“We may be hard-wired for power struggles, greed, and workplace conflicts. But as social creatures, we also derive enormous pleasure from creating, sharing, and implementing new ideas with other people.” – Amy C. Edmondson
By Melanie Lockwood Herman
What better time than January, the start of a new year, to experiment with novel ways to champion your organization’s mission, set goals, and resolve to do better? Last week I finished a terrific book on the timely topic of teaming. In Teaming: How Organizations Learn, Innovate and Compete in the Knowledge Economy, Professor Amy C. Edmondson uses the term ‘teaming’ to describe ‘teamwork on the fly.’ Tackling risk head-on requires planning, agile learning, and candid communication; effective teaming is the epitome of these practices.
My takeaways from this insightful resource include:
- Learning is fundamental. We often tell our consulting clients that an important responsibility of the risk team is to inspire and support the desire to learn. We’ve seen firsthand how the most engaged staff members are those who are active learners; we’ve also heard that during exit interviews a departing team member often reveals frustration with a lack of learning and advancement opportunities. What’s the lesson? The team that learns and grows together… stays together.
- True teaming takes more than a few clicks. Edmondson reminds us that anything worth doing is probably hard to do. Have you ever been on a video call with a team but felt disconnected? Technology’s lens makes us virtually ‘present’ but often it feels like some are just ‘phoning it in’ and not being truly present. I remember giving my first webinar using a platform where I could see every participant’s face. I found it energizing until a couple of attendees got up and walked away from their remote workstations! My energy was drained, a feeling akin to when someone at an in-person meeting dozes off or begins playing with their mobile phone. Edmondson cautions us that “The information technology that has allowed us to communicate instantaneously across continents, however, sometimes leaves us with a false sense of confidence that productive teamwork is merely a click away.”
- Reframe to try a different approach. Teamwork can be enjoyable and invigorating; occasionally, however, teamwork is dreaded, dreary or downright dull. The risk of a dreary team exercise increases when it feels like you’re doing the same work over and over again while hoping for a better or different result. Summarized here are Edmondson’s four practical tactics to reframe and refresh a team effort:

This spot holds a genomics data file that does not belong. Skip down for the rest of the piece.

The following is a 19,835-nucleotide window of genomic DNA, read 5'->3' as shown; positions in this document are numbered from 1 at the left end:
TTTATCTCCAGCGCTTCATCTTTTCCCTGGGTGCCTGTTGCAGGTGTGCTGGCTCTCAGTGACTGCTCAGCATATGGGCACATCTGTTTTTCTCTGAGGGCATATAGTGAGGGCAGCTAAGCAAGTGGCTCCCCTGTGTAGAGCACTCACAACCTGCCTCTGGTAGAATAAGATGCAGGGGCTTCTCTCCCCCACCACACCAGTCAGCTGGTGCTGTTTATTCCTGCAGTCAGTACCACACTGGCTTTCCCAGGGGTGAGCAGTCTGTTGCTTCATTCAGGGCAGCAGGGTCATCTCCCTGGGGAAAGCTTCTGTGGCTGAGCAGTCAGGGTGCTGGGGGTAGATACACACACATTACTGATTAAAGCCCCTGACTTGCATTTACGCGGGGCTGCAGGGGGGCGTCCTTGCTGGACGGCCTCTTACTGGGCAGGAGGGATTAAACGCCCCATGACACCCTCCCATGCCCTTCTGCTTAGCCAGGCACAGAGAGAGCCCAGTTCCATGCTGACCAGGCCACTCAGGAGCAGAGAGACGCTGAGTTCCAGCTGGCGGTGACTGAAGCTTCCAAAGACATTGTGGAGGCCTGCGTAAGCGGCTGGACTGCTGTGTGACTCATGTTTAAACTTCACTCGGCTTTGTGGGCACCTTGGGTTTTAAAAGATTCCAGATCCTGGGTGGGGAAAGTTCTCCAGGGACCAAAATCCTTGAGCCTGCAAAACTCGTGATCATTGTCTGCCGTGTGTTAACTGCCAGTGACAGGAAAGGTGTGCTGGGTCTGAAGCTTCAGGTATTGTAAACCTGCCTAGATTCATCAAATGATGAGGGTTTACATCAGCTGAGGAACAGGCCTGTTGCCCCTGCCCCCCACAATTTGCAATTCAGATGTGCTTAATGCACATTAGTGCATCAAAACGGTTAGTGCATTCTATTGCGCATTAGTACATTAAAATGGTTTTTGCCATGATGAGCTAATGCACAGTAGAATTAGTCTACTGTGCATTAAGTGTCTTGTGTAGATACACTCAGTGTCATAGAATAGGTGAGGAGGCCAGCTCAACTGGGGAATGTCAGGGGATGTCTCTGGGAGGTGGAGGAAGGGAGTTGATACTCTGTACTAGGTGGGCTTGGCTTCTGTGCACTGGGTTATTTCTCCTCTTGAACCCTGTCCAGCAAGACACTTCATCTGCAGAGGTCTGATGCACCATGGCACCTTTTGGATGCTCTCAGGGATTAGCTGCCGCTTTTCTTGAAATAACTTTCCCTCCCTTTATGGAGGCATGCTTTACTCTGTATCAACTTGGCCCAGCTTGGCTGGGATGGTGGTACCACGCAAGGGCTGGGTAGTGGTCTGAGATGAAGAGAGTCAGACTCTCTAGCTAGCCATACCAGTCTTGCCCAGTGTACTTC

- Approach the project with novelty and use it as an exciting opportunity to test out different approaches and learn from the process.
- Visualize your participation as critical to success yet be mindful that synergy engenders triumph.
- Recognize that through teamwork the strongest success will be achieved.
- Internalize the prior affirmations as truth.
- Tear down the boundaries that constrain your team. One of the most powerful lessons from Teaming is the idea that boundaries and barriers can derail effective teamwork. Many teams underestimate these obstructions but are left wondering why, how and where the once tenacious team went astray. The author reminds us that both team leaders and team members must learn to “span the boundaries within and between organizations that stifle the flow of information and inhibit collaboration.” She points to several simple, ‘ordinary’ behaviors as powerful tools for overcoming physical distance, status and knowledge boundaries:
- asking for help,
- offering help, and
- expressing curiosity.
Finally, Edmondson explains that “Generating ideas to solve problems is the currency of the future; teaming is the way to develop, implement, and improve those ideas.” Teaming as described above is an invaluable tool to proactively tackle concerning risks and responding in the wake of a risk event your team was unable to avoid.
Melanie Herman is Executive Director at the Nonprofit Risk Management Center. Melanie welcomes your questions and comments on risk teams at 703.777.3504 or Melanie@nonprofitrisk.org.